The Big Chino Sub-basin has an area of about 1,850 square miles. The principal aquifer consists of basin-fill sediments interbedded with volcanic rocks of Cenozoic age that fill the sub-basin.  This basin-fill aquifer is commonly referred to as the Chino Valley Unit and is the major source of water for irrigation and domestic purposes.  Chino Valley runs northwest to southeast from Seligman to Paulden.  Well yields in Chino Valley wells are commonly greater than 1,000 gpm to greater than 2,000 gpm. A carbonate aquifer comprised of Paleozoic rocks underlies most of the Big Chino Valley Sub-basin and the area north of the Verde River near Paulden.  It is assumed that there is a hydraulic connection between the two aquifers in the Big Chino Valley and the Williamson Valley, which runs north-south along the southeastern sub-basin boundary.   The general location of aquifers and other features are shown in the graphic from Wirt, 2005.

Groundwater occurs under unconfined and confined (artesian) conditions in the basin-fill aquifer.  Artesian conditions occur primarily where buried lava flows and coarse-grained sediments are interbedded with clays and volcanic ash.  In the northwesternmost part of the sub-basin, basin-fill deposits may be as much as 2,500 feet thick.  Further south and west of Paulden in the Williamson Valley, the thickness of the alluvium is estimated at 2,000 feet.  In the eastern part of the Big Chino Sub-basin, the carbonate aquifer is the primary regional aquifer.  This aquifer is dry west of the Mesa Butte Fault, which occurs north of Drake and runs northeastward, and between Williams and the Big Chino Valley (USGS, 2006).  Alluvial sands and gravels along the major washes also yield water to wells and are utilized as a local water supply in the sub-basin.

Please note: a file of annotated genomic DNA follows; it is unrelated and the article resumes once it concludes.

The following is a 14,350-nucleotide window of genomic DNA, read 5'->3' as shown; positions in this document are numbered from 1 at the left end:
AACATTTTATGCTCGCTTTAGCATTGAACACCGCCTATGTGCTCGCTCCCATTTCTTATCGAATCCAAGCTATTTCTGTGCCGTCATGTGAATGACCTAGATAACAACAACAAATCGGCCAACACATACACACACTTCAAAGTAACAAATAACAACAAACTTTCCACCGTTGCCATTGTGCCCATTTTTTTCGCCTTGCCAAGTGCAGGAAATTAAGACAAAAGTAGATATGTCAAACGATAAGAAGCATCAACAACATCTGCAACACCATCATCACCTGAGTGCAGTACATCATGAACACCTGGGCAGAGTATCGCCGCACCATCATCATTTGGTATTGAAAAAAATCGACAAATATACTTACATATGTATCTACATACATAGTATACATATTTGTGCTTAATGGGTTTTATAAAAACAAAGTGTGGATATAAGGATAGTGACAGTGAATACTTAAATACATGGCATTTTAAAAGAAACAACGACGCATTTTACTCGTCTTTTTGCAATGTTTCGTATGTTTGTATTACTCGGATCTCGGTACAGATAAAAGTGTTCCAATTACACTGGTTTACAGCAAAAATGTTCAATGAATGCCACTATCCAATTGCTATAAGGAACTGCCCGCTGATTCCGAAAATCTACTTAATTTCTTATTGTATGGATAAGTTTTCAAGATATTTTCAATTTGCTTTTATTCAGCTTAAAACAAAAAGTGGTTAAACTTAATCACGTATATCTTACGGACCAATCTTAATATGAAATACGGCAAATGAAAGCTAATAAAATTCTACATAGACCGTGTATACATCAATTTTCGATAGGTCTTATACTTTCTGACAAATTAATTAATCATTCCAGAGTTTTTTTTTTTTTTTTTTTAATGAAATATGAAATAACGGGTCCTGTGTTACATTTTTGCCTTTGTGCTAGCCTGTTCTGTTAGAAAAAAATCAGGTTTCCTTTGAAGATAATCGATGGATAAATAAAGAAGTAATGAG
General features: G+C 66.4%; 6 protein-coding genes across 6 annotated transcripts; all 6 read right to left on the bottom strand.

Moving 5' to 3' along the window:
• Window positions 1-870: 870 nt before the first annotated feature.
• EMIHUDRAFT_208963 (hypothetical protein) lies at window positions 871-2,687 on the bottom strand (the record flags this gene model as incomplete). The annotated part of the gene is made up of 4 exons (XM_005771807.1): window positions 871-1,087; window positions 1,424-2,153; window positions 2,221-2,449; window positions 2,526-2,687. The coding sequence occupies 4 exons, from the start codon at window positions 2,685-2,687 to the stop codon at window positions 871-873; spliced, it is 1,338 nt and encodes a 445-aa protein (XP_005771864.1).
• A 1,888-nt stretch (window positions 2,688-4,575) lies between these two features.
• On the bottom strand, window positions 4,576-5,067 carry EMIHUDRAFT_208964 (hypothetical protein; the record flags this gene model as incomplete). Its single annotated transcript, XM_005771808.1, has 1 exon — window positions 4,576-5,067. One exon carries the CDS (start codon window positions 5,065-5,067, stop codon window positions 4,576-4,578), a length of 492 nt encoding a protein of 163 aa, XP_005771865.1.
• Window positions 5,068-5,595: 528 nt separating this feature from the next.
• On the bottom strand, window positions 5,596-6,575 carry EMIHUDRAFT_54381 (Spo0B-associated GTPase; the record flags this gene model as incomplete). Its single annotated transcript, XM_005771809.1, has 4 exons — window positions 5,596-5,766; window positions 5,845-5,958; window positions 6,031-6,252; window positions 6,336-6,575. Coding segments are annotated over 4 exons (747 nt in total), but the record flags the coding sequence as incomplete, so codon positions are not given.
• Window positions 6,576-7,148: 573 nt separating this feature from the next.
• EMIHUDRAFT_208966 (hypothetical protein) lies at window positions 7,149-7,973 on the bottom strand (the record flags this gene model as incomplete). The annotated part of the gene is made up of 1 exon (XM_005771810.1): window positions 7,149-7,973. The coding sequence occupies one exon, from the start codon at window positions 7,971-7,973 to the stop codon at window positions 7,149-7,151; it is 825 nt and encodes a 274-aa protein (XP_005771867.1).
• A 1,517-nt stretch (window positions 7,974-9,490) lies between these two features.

Figure from USGS Wirt 2005

General location of Big Chino aquifers.

(Figure modified from Wirt, 2005)

Groundwater flow in the basin-fill aquifer is toward the Big Chino Wash drainage and then south.  Groundwater flow in the carbonate aquifer is toward the north (Figure 5.5-6).  Recharge occurs from mountain front recharge along the Juniper and Santa Maria Mountains on the west side of the sub-basin, from Granite Mountain on the south and from Big Black Mesa and Bill Williams Mountain on the east side and from runoff in major washes. Recharge also occurs via groundwater inflow from the Little Chino Sub-basin (Prescott AMA) north of Del Rio Springs.  In 1999, this groundwater inflow was estimated at 1,800 AFA (Nelson, 2002).  The Williamson Valley and Paulden areas are the most arid regions in the Verde River Basin.

Groundwater outflow from the Big Chino Sub-basin occurs as base flow in the Verde River and is currently estimated at about 17,700 AFA.  Base flow at the Verde River near Paulden (gage number 9503700, see Figure 5.5-4) has declined at an annual rate of about 380 AFA since the mid-1990s (USGS, 2006).  The average annual recharge volume for the sub-basin was estimated at 30,300 AFA for the period 1990-2003 (Blasch and others, 2006).  McGavock (2003) estimated that there was 10 maf of groundwater in storage in the sub-basin to a depth of 1,200 feet bls.